In work where the audience are directly addressed or clear eye contact is made between actors and audience, the fourth wall is broken. The audience are clearly included in the drama and are less removed from events onstage. Your choice of whether or not to have a fourth wall in your work will influence the spatial relationships between audience and actors and the type of stage you choose.
Look at Using the Space to learn more about the different types of stages you can use.
Keywords: Human—animal studies , human—animal relationships , human—animal interactions , human—animal bonds , animal behaviour , animal welfare , companion animals , laboratory animals , agricultural animals , zoos. Forgot password? Don't have an account? All Rights Reserved. OSO version 0. University Press Scholarship Online. Sign in. Not registered? Sign up. Publications Pages Publications Pages. Search my Subject Specializations: Select Essentially, however, the missionary churches found themselves firmly on the side of the colonial state.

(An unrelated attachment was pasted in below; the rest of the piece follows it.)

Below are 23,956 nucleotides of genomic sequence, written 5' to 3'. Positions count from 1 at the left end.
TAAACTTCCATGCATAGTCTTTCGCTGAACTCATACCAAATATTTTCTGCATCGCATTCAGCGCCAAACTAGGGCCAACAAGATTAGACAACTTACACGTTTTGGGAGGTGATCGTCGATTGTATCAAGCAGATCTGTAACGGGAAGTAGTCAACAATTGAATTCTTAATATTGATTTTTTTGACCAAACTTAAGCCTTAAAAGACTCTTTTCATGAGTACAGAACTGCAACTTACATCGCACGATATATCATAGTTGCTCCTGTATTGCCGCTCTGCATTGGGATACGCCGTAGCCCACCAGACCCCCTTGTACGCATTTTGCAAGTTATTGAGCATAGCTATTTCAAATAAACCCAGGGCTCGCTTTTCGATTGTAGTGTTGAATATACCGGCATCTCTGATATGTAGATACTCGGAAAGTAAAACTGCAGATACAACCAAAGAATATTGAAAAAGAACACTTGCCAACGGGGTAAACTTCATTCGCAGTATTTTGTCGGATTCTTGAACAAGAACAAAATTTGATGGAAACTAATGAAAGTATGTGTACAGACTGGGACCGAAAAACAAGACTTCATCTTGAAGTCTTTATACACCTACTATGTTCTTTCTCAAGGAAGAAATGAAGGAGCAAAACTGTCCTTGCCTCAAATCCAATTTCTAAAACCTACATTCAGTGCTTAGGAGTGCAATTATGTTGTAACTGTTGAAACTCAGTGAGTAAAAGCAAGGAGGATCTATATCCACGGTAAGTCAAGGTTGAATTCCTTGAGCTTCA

The process resulted in a continuum of statements, ranging from the Cottlesloe Statement, emanating from the Nederduitse Gereformeerde Kerk Dutch Reformed Church in , to the Kairos Document published by essentially black Christians in , in protest against both the restrained resistance to apartheid within the institutional churches and violations of human rights by the state. Indeed, what was perceived by the most white South Africans as 'interference' by the WCC, not least through its Programme to Combat Racism PCR , was deeply resented by the state-with all but a few churches leaders being prepared to openly support the initiatives of the WCC.
Briefly stated, the theology and human rights debate in South Africa was, at best, kept on a back burner. Potgieter, a professor of private law at the University of South Africa, who has argued against the need for a Bill of Rights in South Africa. Insisting that the image of God can only be restored through conversion to Christ, he argues that the general population have no inalienable rights.